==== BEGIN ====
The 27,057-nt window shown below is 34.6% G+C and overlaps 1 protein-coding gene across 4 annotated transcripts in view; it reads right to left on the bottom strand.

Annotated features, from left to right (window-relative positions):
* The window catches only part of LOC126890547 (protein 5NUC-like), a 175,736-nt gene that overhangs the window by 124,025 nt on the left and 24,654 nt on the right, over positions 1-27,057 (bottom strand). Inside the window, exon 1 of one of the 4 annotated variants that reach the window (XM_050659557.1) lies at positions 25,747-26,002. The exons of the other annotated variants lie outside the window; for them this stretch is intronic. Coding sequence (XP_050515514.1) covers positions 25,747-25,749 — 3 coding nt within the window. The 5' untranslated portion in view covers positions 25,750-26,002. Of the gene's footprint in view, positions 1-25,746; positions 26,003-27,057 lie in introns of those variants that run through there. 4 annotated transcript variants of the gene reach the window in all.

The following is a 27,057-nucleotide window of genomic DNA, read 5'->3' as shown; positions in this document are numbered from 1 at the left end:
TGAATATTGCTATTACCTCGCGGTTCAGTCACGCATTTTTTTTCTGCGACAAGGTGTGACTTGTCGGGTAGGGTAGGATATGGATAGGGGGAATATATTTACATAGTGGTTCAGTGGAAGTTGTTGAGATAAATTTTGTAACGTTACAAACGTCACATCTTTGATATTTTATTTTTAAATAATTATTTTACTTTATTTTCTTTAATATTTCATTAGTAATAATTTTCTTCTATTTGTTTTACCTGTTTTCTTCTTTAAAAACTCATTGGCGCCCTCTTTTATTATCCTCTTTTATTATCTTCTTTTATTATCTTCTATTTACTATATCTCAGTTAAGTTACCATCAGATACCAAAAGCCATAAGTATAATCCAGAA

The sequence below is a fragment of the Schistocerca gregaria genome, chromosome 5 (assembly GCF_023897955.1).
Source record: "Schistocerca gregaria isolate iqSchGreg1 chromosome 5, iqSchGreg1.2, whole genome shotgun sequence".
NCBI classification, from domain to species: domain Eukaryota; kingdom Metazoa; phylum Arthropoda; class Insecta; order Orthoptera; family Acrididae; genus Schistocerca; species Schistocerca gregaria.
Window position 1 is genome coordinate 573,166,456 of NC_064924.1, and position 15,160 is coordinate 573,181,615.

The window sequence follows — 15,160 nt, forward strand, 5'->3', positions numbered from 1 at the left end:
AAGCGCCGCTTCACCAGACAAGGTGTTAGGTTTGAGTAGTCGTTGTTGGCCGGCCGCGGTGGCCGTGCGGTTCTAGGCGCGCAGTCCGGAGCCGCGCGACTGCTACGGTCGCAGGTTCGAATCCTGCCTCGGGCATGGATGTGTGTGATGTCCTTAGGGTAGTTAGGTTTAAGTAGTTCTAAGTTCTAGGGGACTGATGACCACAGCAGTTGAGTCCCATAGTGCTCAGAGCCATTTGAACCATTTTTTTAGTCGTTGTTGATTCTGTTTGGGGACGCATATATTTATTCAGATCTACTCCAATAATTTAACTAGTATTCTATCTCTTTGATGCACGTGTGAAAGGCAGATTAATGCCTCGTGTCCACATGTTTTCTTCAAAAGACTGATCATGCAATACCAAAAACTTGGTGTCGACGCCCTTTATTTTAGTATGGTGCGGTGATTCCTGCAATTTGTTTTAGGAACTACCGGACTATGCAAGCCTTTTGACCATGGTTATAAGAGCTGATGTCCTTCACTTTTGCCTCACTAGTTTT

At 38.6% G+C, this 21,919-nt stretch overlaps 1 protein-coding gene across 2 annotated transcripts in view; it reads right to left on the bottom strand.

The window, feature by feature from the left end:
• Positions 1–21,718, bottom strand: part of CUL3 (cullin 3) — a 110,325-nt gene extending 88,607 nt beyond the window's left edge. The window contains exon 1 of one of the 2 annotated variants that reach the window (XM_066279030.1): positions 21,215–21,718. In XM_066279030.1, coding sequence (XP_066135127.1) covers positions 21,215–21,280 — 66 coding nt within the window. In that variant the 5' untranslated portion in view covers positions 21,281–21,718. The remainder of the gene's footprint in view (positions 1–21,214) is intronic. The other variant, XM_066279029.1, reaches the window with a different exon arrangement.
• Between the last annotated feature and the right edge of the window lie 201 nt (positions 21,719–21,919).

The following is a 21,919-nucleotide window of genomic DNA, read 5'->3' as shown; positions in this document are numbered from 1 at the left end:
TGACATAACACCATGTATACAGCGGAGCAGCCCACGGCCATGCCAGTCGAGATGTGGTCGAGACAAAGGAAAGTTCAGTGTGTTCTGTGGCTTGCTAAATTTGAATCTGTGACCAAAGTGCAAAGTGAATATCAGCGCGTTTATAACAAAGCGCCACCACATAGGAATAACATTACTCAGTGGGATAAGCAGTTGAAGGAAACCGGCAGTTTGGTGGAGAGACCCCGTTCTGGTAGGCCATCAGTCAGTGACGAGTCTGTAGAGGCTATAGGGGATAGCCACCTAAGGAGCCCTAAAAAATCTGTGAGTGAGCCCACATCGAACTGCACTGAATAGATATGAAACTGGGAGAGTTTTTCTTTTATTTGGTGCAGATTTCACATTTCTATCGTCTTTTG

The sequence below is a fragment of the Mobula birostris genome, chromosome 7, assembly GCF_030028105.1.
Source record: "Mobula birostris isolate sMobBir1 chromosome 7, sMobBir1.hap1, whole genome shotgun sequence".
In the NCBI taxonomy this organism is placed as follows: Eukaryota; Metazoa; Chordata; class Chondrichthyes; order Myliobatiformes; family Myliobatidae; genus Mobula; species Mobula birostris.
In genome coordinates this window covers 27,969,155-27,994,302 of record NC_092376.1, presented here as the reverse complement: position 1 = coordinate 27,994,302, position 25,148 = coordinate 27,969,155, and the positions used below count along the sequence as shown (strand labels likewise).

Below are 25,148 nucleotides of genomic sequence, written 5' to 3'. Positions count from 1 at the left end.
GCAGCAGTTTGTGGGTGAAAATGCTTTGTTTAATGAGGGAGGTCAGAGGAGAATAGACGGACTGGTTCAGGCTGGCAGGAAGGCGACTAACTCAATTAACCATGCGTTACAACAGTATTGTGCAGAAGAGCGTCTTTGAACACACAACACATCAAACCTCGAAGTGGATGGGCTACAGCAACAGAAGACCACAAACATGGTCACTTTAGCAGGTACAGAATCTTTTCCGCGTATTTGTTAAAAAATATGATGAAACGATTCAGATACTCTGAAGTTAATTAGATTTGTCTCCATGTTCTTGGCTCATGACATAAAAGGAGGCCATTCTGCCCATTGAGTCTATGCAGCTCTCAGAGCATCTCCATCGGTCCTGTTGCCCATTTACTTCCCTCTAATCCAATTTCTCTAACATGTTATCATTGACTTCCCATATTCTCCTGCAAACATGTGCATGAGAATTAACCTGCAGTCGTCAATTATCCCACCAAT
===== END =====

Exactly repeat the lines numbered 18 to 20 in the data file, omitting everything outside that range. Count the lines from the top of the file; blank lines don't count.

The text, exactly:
The sequence below is a fragment of the Mobula birostris genome, chromosome 7, assembly GCF_030028105.1.
Source record: "Mobula birostris isolate sMobBir1 chromosome 7, sMobBir1.hap1, whole genome shotgun sequence".
In the NCBI taxonomy this organism is placed as follows: Eukaryota; Metazoa; Chordata; class Chondrichthyes; order Myliobatiformes; family Myliobatidae; genus Mobula; species Mobula birostris.